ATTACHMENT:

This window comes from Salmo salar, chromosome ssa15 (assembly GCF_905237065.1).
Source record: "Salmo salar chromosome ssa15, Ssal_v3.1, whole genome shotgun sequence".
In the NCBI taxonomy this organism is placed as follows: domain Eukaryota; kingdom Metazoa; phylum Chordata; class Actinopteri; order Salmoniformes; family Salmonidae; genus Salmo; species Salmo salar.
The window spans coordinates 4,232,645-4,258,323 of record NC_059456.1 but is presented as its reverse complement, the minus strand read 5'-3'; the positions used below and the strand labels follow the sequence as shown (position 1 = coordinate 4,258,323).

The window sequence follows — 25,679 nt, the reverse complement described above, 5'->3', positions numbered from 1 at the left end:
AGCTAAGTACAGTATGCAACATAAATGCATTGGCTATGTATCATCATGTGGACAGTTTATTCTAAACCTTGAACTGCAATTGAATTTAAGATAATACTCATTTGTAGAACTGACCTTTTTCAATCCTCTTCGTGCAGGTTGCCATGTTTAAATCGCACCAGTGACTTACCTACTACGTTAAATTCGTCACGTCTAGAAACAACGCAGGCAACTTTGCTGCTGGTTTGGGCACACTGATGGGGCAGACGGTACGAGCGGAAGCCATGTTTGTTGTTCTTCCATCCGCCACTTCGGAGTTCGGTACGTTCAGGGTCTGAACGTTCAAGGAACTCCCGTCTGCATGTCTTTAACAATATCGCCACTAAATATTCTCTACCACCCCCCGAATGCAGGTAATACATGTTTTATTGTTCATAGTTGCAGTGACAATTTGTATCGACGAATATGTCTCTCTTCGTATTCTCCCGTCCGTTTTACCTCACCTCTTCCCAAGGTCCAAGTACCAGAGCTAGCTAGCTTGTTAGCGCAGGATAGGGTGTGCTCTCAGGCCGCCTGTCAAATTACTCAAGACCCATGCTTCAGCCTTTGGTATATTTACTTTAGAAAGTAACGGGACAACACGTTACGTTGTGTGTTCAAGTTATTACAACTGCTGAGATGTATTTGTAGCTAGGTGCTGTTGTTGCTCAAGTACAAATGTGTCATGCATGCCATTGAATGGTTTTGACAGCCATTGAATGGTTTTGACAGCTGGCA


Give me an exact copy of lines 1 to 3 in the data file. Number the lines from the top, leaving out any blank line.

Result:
This window comes from Salmo salar, chromosome ssa15 (assembly GCF_905237065.1).
Source record: "Salmo salar chromosome ssa15, Ssal_v3.1, whole genome shotgun sequence".
In the NCBI taxonomy this organism is placed as follows: domain Eukaryota; kingdom Metazoa; phylum Chordata; class Actinopteri; order Salmoniformes; family Salmonidae; genus Salmo; species Salmo salar.